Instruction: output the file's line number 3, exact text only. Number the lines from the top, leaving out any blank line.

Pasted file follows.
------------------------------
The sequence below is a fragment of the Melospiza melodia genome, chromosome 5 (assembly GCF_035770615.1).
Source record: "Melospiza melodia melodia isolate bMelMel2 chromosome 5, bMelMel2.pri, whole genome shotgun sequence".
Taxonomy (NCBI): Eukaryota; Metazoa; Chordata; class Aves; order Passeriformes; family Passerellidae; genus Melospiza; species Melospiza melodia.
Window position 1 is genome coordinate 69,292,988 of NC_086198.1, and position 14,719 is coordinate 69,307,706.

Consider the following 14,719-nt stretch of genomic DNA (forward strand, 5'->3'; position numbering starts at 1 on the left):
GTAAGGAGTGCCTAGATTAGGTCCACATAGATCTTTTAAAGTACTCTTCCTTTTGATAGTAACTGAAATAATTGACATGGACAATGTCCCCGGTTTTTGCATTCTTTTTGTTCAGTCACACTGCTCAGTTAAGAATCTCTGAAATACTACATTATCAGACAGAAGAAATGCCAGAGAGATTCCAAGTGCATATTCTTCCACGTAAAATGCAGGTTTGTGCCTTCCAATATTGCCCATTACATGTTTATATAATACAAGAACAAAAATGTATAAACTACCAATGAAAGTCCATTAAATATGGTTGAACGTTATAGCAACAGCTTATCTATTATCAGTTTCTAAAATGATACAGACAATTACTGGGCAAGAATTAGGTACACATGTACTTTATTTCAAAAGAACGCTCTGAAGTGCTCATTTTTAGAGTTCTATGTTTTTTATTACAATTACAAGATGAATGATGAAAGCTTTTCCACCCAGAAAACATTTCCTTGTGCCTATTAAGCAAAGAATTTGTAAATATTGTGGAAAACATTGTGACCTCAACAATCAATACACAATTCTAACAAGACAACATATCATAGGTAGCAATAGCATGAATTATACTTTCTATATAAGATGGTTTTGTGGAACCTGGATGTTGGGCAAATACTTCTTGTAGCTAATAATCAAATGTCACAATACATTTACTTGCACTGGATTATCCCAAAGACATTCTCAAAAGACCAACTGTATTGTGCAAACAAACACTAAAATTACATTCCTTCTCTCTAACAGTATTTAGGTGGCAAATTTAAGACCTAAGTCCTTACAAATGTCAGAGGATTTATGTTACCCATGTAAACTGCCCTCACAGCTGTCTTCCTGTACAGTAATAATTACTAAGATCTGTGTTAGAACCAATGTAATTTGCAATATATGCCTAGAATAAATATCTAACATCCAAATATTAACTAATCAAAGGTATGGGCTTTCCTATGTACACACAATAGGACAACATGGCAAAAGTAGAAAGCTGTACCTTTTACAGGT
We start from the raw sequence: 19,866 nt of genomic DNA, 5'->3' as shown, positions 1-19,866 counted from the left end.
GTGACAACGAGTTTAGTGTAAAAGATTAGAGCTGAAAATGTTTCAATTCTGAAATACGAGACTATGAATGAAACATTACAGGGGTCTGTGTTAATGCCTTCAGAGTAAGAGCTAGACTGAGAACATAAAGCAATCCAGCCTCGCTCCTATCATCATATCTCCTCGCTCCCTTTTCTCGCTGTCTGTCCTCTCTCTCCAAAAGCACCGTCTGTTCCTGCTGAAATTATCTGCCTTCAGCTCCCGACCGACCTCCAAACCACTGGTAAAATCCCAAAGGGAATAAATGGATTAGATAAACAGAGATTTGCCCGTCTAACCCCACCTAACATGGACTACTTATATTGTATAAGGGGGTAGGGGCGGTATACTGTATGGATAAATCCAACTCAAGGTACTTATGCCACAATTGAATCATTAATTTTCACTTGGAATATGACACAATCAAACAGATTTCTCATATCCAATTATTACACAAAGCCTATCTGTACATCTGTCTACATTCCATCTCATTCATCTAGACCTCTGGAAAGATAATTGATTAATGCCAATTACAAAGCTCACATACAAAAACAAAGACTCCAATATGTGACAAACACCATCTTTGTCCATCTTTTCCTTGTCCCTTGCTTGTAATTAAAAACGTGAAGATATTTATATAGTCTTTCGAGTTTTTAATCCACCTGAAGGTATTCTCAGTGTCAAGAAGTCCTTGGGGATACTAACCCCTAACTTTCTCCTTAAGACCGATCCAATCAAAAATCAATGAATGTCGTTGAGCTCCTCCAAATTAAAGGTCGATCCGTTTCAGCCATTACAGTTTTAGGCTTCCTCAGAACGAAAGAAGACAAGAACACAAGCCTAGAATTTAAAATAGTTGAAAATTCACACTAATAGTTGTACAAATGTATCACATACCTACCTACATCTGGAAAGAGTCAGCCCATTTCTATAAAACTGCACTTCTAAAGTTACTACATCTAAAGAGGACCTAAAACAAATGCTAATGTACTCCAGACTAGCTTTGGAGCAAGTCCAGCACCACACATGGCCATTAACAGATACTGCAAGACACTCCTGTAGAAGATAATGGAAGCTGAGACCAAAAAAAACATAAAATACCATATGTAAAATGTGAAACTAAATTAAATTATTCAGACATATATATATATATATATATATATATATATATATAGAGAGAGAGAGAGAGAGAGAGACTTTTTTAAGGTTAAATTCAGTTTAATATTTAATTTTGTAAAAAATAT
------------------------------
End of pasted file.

Taxonomy (NCBI): Eukaryota; Metazoa; Chordata; class Aves; order Passeriformes; family Passerellidae; genus Melospiza; species Melospiza melodia.